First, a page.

Waterville Valley's golden rule: Keep families happy. And that starts with the wallet. Kids ages 6-12 ski for $19 all season and ages 13 and up can join free instruction clinics. And for $41, Women's Wednesdays offers moms a lift ticket, free child care, a ski clinic and-bless Waterville-use of steam rooms, saunas and indoor pools at the athletic club. The resort also offers the "Threedom Pass," which includes nearby Loon and Cranmore ski areas. Waterville's varied terrain caters to the different ski abilities found in families. "Extremely long and varied runs. Challenging when bumped up, with a great beginner trail from the top," says one reader. "Consistently good grooming," comments another. Beginners enjoy their own runs and chairlift in the Lower Meadows. The Sunnyside Slopes provide expert skiers with moguls galore on a trio of black-diamond runs: Ciao, Gema and True Grit. The rest of Waterville Valley's trails are long, wide and tree-lined intermediate cruisers, perfect for group outings. There is no slopeside lodging because the resort is built entirely on National Forest land, which will save Waterville's peak-filled horizon from development. But about a mile down the access road, the village of Waterville Valley offers all the off-slope activities a family could want. Legends hops during après. Shops and restaurants dot the pedestrian-only town square. An athletic club, indoor ice-skating rink and nordic center are enough to keep all ages busy, making Waterville, as one reader says, "a good family destination resort."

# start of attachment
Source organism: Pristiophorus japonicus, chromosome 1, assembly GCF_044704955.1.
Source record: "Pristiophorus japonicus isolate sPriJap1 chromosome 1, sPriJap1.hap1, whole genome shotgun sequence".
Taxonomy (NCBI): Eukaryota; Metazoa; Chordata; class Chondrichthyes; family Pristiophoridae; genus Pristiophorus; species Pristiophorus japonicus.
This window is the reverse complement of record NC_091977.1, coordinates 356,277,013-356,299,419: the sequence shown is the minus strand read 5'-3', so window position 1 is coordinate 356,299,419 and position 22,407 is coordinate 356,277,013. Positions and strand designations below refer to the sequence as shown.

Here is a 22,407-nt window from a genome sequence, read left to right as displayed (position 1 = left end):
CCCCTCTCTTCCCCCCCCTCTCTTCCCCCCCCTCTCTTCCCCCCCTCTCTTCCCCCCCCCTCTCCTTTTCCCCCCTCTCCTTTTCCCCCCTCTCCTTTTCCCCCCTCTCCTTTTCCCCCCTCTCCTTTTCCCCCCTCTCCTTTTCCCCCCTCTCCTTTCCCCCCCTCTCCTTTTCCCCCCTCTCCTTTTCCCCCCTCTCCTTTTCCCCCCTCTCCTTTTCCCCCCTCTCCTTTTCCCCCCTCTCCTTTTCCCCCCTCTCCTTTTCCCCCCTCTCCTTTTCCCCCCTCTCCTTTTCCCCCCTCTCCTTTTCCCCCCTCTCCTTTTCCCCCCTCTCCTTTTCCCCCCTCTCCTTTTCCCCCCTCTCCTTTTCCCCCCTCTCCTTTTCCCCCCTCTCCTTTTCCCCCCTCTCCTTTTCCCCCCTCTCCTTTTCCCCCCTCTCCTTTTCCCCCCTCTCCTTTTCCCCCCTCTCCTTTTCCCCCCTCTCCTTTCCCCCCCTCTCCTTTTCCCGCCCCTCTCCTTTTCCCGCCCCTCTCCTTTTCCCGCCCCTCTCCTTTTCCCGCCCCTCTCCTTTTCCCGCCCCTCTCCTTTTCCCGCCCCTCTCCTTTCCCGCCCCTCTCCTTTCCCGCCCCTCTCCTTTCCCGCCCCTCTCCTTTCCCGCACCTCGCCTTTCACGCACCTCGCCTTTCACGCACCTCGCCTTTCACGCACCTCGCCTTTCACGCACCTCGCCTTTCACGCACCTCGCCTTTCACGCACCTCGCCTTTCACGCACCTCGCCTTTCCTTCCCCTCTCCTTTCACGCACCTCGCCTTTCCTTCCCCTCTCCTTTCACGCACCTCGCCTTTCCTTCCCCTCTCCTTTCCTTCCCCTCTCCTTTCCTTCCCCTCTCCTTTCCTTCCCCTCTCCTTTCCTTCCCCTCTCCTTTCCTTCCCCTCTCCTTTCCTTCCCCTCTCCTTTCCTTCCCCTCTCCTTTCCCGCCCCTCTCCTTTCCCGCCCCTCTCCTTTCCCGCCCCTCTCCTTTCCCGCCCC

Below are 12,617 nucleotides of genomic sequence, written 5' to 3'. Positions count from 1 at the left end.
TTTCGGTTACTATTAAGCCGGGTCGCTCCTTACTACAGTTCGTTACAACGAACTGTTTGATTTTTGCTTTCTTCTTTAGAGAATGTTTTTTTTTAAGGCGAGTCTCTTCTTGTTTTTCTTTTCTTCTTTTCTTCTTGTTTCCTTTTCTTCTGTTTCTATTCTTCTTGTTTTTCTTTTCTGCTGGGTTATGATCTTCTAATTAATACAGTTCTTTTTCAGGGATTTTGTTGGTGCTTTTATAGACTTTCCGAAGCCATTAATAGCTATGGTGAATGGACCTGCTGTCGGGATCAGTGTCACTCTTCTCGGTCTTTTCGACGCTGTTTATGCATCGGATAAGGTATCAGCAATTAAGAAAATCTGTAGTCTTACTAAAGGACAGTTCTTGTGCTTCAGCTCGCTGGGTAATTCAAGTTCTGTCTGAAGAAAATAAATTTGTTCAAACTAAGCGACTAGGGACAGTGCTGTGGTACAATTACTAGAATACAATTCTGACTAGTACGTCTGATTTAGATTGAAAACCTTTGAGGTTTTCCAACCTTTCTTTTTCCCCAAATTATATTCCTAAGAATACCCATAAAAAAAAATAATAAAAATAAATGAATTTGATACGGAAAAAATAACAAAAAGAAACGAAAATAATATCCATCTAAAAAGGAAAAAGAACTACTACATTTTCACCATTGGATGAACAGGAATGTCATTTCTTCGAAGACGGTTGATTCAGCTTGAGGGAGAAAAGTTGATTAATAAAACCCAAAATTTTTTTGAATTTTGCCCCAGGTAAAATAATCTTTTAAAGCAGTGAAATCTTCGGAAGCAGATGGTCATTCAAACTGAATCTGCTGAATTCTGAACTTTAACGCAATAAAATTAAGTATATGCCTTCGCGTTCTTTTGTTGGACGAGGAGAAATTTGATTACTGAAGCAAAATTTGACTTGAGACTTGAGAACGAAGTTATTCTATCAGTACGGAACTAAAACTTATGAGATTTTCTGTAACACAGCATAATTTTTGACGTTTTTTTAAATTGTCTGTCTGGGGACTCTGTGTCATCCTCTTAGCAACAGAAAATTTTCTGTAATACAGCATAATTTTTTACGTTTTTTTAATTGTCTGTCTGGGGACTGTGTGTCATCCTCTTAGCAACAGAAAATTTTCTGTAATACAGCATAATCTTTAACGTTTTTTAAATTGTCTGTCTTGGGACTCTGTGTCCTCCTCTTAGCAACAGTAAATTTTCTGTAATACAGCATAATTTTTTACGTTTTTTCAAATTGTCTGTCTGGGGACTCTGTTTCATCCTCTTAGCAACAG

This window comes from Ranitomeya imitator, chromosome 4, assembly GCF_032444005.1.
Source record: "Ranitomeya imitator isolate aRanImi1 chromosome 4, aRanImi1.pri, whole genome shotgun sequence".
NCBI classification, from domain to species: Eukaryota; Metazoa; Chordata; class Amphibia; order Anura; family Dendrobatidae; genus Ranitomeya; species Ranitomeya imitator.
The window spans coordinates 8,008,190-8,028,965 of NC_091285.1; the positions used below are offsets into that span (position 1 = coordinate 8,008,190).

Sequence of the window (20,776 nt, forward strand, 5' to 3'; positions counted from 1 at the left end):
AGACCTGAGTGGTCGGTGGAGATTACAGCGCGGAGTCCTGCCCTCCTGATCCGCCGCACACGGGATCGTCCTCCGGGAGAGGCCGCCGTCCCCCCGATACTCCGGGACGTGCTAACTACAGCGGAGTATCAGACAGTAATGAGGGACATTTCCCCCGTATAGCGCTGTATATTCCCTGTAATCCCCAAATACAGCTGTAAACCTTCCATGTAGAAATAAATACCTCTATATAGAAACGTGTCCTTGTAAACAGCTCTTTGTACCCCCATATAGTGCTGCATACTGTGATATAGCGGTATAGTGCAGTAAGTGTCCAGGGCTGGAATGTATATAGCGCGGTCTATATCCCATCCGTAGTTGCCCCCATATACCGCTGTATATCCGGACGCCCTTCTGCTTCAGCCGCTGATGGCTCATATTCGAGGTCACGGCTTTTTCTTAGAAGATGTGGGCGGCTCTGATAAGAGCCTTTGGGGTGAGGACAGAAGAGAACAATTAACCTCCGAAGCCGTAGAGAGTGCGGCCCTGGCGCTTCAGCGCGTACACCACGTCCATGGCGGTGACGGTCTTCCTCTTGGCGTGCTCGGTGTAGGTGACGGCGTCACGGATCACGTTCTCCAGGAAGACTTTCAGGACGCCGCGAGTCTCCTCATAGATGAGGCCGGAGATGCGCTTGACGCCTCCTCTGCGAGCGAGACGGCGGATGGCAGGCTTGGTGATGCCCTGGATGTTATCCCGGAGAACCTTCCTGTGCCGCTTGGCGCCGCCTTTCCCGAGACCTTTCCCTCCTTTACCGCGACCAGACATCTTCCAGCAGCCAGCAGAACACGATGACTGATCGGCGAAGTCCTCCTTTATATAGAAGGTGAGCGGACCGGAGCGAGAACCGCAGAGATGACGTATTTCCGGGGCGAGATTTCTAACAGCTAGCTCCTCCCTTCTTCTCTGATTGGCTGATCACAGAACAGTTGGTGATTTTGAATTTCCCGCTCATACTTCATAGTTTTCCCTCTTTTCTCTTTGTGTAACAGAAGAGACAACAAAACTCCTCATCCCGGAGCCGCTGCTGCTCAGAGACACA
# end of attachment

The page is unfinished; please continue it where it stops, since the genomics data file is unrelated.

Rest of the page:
(-) "Lodge is small; parking lots, far." "Too crowded on weekends."